Nightlife

The hips don’t lie

From Shakira to Travolta, some people just know how to shake it on the dance floor. What’s their secret? A study published in Scientific Reports has identified some of the common body movements that seem to characterize the best female dancers—in a social setting at least: hip swings, plus some coordinated asymmetry in the arms and legs. The study’s authors also offer up some theories about why these particular moves get dancing queens noticed. (Hint: it’s about sex.) This study was launched as a follow-up to an earlier experiment.

In 2011 they examined which male dance moves proved most attractive to the opposite sex. It turned out women favored men who varied their neck and torso movements when they danced. (Forget the monotonous head bob, boys.) The women also took note of the speed at which male dancers moved and flexed the right knee. This time around 39 young women, ages 18 to 30, were asked to dance to a drum pulsing at 125 beats per minute, which they stripped from a Robbie Williams pop song. None of the subjects was a professional dancer. The researchers used motion-capture technology to record the dancers, and then turned them into identical on-screen avatars with noticeably female figures but no other identifying traits. They asked 200 crowdsourced viewers—57 men and 143 women—to rate the dancers on a seven-point scale from extremely bad to extremely good. And as it turned out, the best dancers all had certain moves in common.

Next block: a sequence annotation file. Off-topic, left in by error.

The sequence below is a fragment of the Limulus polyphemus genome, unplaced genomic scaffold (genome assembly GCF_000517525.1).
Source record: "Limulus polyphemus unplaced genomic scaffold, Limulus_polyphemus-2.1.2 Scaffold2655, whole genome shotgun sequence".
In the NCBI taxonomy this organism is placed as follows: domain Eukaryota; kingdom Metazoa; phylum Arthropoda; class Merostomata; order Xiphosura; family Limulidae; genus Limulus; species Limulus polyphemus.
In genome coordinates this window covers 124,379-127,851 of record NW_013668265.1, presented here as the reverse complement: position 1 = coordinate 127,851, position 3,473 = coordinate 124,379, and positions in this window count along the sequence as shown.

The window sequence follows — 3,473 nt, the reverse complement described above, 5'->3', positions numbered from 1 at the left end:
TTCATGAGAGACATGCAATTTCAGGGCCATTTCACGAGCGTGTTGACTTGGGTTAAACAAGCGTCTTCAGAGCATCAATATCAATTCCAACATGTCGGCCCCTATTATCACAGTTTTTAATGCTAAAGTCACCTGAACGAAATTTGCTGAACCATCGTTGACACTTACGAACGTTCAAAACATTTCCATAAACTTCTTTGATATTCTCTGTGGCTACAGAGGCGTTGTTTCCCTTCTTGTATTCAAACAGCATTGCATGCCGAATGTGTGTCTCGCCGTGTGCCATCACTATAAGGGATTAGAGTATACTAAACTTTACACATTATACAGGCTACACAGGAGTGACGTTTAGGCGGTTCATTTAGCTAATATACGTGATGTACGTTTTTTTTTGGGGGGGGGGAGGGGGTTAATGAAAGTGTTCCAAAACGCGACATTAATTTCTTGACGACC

For one thing, they swung their hips more than the lower-rated dancers did. This finding probably is not so surprising to anyone who has watched people dance, and evolutionary psychology explains why: sex and dance are closely linked. Dancing in a social setting is commonly viewed as a courtship ritual. From an evolutionary standpoint, dancing women are showing off femininity with hip movements. They’re also showing off to other females what good quality they are. The top dancers also seemed to throw more pleasing shapes, striking a balance of asymmetrical arm and thigh movements. If all the limbs are moving in exactly the same way, it looks very robotic and very odd. There’s no doubt self-confidence has a lot to do with dancing ability as well. The worst-rated dancers looked noticeably more shy and uncomfortable.

Studies like this help us build a more complete picture of how we, like many birds and other animals, can use dance to attract attention from the other sex: the hips don’t lie. Dancing is the vertical expression of a horizontal desire legalized by music. Let’s dance!■

Bali Pocket Magazine